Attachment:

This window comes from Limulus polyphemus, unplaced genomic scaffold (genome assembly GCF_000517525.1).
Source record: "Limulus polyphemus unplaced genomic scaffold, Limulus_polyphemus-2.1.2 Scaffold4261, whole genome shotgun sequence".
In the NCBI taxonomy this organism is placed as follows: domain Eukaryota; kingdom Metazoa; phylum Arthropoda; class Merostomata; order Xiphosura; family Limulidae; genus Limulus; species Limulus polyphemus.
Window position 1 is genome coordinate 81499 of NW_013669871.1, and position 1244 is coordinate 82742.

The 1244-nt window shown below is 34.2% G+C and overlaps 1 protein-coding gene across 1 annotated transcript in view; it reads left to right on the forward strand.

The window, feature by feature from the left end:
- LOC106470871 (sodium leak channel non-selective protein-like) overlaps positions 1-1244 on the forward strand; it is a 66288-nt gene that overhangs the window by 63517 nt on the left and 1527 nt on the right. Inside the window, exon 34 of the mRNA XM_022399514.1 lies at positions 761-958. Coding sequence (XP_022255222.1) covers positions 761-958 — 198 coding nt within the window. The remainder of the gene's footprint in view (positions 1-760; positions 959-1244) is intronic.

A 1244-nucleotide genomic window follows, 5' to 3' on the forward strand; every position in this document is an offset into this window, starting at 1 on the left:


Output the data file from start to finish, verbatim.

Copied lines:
This window comes from Limulus polyphemus, unplaced genomic scaffold (genome assembly GCF_000517525.1).
Source record: "Limulus polyphemus unplaced genomic scaffold, Limulus_polyphemus-2.1.2 Scaffold4261, whole genome shotgun sequence".
In the NCBI taxonomy this organism is placed as follows: domain Eukaryota; kingdom Metazoa; phylum Arthropoda; class Merostomata; order Xiphosura; family Limulidae; genus Limulus; species Limulus polyphemus.
Window position 1 is genome coordinate 81499 of NW_013669871.1, and position 1244 is coordinate 82742.

The 1244-nt window shown below is 34.2% G+C and overlaps 1 protein-coding gene across 1 annotated transcript in view; it reads left to right on the forward strand.

The window, feature by feature from the left end:
- LOC106470871 (sodium leak channel non-selective protein-like) overlaps positions 1-1244 on the forward strand; it is a 66288-nt gene that overhangs the window by 63517 nt on the left and 1527 nt on the right. Inside the window, exon 34 of the mRNA XM_022399514.1 lies at positions 761-958. Coding sequence (XP_022255222.1) covers positions 761-958 — 198 coding nt within the window. The remainder of the gene's footprint in view (positions 1-760; positions 959-1244) is intronic.

A 1244-nucleotide genomic window follows, 5' to 3' on the forward strand; every position in this document is an offset into this window, starting at 1 on the left: